State Water Resources Research Institute Program
Project ID: 2007DE108B
Title: Viability of a Freshwater Mussel (Elliptio complanata) as a Biological Filter for Aquaculture Pond Water Quality
Project Type: Research
Start Date: 6/01/2007
End Date: 2/28/2008
Congressional District: At Large
Focus Categories:Water Quality, Nutrients, Non Point Pollution
Keywords: eutrophication, biological filtration, mussels
Principal Investigators: Ozbay, Gulnihal
Federal Funds: $ 3,500
Non-Federal Matching Funds: $ 7000
Federal funds:Non-Federal Matching Funds: $ 7000.00
Many freshwater aquaculture facilities utilize earthen ponds for the growth of their commercial products. The production and livelihood of these facilities depends on the increased growth of the species being harvested. This is usually done through manufactured foods or increased feeding. In fish, only 30% of the phosphorus and 50-70% of the nitrogen in the feed are retained, even if all feed is consumed. This is cause for concern because of the possible eutrophication effects that nitrogen and phosphorus can have on the system. Most solutions used today involve removing excess nutrients from diets instead of finding ways to handle the excess amounts of nutrient produced by the organisms. Currently, eutrophication events in aquaculture are kept in check through a combination of chemical and mechanical treatments, which is quite costly and account for a large percentage of the total cost of running an aquaculture system. There are also concerns about the use of chemicals in the rearing of food fish.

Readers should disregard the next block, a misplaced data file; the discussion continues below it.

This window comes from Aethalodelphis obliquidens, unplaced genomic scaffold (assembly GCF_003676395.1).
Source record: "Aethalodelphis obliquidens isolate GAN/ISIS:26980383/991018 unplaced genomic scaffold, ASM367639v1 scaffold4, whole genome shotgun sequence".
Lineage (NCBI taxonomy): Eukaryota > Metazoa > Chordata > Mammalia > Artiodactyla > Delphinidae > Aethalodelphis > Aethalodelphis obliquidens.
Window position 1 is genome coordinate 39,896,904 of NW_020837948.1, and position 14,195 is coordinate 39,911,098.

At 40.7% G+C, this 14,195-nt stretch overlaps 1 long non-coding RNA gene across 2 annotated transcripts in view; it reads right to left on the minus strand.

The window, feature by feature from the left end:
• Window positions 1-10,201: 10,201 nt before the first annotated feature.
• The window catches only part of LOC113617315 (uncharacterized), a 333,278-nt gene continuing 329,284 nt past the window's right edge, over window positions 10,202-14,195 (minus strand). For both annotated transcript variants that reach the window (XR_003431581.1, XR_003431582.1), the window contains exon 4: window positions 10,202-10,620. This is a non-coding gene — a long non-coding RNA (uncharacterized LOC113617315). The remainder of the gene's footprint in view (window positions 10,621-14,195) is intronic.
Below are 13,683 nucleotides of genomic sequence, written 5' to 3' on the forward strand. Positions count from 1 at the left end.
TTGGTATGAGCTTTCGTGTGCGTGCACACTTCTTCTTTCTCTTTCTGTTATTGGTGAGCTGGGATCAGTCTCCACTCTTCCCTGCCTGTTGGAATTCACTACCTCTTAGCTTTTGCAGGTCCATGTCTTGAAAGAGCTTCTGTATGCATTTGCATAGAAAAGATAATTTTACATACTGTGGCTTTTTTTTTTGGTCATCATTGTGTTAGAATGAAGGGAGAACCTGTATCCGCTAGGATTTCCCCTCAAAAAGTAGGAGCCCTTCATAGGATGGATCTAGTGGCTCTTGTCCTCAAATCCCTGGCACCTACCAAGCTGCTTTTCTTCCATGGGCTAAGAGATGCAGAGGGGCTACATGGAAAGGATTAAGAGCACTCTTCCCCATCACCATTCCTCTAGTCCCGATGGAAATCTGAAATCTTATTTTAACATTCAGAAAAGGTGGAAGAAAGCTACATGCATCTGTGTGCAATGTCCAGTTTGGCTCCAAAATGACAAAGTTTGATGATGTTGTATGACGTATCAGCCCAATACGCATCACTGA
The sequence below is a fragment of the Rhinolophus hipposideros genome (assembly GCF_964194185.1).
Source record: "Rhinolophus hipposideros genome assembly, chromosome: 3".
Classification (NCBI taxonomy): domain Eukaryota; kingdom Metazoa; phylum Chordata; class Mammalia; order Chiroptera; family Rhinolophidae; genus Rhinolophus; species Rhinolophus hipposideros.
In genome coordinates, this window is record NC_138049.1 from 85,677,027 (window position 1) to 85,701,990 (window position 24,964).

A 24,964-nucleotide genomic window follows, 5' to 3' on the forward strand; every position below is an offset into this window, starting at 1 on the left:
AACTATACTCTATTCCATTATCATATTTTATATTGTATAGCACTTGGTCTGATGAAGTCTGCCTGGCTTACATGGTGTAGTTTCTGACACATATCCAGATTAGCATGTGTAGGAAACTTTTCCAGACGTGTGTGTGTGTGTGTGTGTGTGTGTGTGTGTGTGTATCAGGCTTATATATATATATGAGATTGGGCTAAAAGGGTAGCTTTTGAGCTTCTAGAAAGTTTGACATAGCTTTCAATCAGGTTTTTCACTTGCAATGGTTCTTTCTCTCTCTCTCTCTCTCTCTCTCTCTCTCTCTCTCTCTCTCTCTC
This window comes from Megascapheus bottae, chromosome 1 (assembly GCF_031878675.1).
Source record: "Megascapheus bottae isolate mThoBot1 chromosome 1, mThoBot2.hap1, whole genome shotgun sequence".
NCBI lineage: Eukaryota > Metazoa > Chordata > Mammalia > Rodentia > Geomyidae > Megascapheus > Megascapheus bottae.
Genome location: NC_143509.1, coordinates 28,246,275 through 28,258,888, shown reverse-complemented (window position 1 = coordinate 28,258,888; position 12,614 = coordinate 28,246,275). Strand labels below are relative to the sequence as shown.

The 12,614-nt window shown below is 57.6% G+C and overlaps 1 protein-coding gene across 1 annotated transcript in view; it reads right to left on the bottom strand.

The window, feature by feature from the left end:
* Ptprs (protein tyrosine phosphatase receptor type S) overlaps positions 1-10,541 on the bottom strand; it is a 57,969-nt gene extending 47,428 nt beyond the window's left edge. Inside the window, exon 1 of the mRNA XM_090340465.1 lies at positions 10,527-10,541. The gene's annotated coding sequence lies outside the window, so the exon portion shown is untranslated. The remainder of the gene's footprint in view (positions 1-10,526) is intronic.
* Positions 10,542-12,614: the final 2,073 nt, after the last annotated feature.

In both marine and freshwater systems bivalves have been proven to be an inexpensive method for removing suspended solids, dissolved nutrients, and in controlling algal growth through suspension feeding. This makes them an ideal candidate for use as a biological filtration system. The major objective of the proposed research is to investigate the effects of the bivalve E. complanata on pond water quality and effluents. Additional objectives include investigating the phytoplankton and organic matter filtering ability of E. complanata under laboratory and in production ponds; comparing fish production and health with and without the presence of E. complanata, and monitoring the in-pond growth and health of E. complanata.. Should our study prove that mussels improve water quality, it is conceivable that aquaculture ponds could potentially serve as a grow-out facility for lab reared mussels before reintroducing them to their natural environments.
Progress/Completion Report, PDF